"Just to sit and talk and b.s. and fight the war again," he said of why he comes to the reunions. "And sometimes not the war, some of the parties we had."


Dick Powers was a teenager when he joined the service and happily volunteered for the 10th Mountain Division because he was eager to be sent someplace where it wasn't hot or buggy.


He told the Army he could ski.


"Which was only 90 percent lie," he said. "I'd skied enough to know which way the skis went."


But after the war, Powers would ski as much as he could - even playing a part in the growth of a young ski area on Mount Hood in Oregon - up until his knee gave him too much trouble, and he had to quit. In the past, Powers has made documentary films about 10th Mountain reunions, but now, he said, he just wants to enjoy this last one.


Early one morning next week, a group will leave from the Marriott headed for the mountains. It will wind through the high passes to Camp Hale. Then Powers will squint up at the slopes above. And just maybe somewhere up there he will glimpse his youth in a time before life got scary.


"It's like going back to the old farm where you grew up," he said. "It matured a lot of people. We were young guys. Hell, I was 20 then. ... This was where a lot of us really grew up."

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Found this on the www;


In November 1939, the Soviet Union invaded Finland. Finnish soldiers on skis annihilated two tank divisions, humiliating the Russians. Charles Minot (Minnie) Dole, the president of the National Ski Patrol, saw this as a perfect example of why the U.S. Army needed mountain troops. Dole spent months lobbying the War Department to train troops in mountain and winter warfare. In September 1940, Dole was able to present his case to General George C. Marshall, the Army Chief of Staff, who caused the Army take action on Dole’s proposals to create ski units.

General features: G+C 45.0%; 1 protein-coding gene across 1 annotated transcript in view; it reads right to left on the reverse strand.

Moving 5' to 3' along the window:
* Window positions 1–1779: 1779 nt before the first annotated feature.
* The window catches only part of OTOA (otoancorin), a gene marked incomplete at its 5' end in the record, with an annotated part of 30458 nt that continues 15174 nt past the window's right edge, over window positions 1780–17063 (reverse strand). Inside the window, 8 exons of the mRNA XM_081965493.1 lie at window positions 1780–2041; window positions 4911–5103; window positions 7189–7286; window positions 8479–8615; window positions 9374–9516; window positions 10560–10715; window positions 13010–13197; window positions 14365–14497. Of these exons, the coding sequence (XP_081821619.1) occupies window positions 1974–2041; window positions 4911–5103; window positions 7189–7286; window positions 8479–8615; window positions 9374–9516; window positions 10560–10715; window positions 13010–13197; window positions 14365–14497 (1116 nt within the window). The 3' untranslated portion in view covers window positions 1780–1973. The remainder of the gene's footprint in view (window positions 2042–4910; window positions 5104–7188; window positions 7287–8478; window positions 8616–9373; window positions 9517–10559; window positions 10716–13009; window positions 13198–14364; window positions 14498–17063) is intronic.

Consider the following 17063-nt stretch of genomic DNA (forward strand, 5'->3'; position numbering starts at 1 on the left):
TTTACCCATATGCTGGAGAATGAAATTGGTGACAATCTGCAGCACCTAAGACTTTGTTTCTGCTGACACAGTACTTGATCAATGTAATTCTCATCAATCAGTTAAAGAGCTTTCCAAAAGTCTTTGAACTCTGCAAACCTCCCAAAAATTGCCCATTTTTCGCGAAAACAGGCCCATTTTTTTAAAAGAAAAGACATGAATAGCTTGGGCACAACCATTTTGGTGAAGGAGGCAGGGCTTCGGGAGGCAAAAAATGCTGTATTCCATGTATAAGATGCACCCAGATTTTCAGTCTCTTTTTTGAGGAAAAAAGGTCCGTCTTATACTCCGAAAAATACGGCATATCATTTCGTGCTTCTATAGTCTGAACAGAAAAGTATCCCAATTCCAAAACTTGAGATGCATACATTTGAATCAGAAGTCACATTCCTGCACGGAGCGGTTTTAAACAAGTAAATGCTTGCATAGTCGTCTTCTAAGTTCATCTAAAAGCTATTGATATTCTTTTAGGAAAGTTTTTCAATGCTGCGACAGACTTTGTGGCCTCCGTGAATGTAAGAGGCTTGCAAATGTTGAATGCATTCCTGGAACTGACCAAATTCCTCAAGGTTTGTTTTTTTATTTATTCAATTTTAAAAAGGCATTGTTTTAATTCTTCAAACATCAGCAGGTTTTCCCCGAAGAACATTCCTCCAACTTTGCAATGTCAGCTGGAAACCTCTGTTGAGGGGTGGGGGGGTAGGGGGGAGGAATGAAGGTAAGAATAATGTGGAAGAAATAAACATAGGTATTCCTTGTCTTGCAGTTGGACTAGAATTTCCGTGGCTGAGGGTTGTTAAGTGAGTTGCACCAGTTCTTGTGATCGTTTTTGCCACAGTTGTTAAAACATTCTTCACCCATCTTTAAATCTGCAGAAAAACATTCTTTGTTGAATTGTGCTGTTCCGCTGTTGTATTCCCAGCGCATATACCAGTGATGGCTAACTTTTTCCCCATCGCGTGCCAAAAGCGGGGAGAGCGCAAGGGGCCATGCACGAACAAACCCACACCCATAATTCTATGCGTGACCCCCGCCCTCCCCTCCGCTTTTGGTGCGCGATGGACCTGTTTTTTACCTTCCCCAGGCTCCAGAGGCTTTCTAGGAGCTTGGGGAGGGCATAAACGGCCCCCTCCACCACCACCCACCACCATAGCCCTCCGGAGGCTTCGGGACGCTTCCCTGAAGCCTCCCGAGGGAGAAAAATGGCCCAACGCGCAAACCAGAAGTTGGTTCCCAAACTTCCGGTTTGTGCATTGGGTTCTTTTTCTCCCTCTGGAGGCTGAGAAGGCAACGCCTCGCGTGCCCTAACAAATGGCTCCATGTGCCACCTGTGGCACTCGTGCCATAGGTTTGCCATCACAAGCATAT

On December 8, 1941, the Army activated its first mountain unit, the 87th Mountain Infantry Battalion (Later became an entire Regiment) at Fort Lewis, Washington. The unit was dubbed "Minnie’s Ski Troops" in honor of Dole. The 87th trained on Mount Rainier’s 14,408 foot peak. The National Ski Patrol took on the unique role of recruiting for the 87th Infantry Regiment and later the Division. After returning from the Kiska Campaign in the Aleutian Islands near Alaska the 87th formed the core of the new Division.


10th Mountain Division - World War II


This unique organization came into being on July 13, 1943, at Camp Hale, Colorado as the 10th Light Division (Alpine). The combat power of the Division was contained in the 85th, 86th, and 87th Infantry Regiments. The Division’s year training at the 9,200 foot high Camp Hale honed the skills of its soldiers to fight and survive under the most brutal mountain conditions.


On June 22, 1944, the Division was shipped to Camp Swift, Texas to prepare for the Louisiana maneuvers of 1944, which were later canceled. A period of acclimation to a low altitude and hot climate was necessary to prepare for this training.


On November 6, 1944, the 10th Division was redesignated the 10th Mountain Division. That same month the blue and white "Mountain" tab was authorized.


Combat - 1945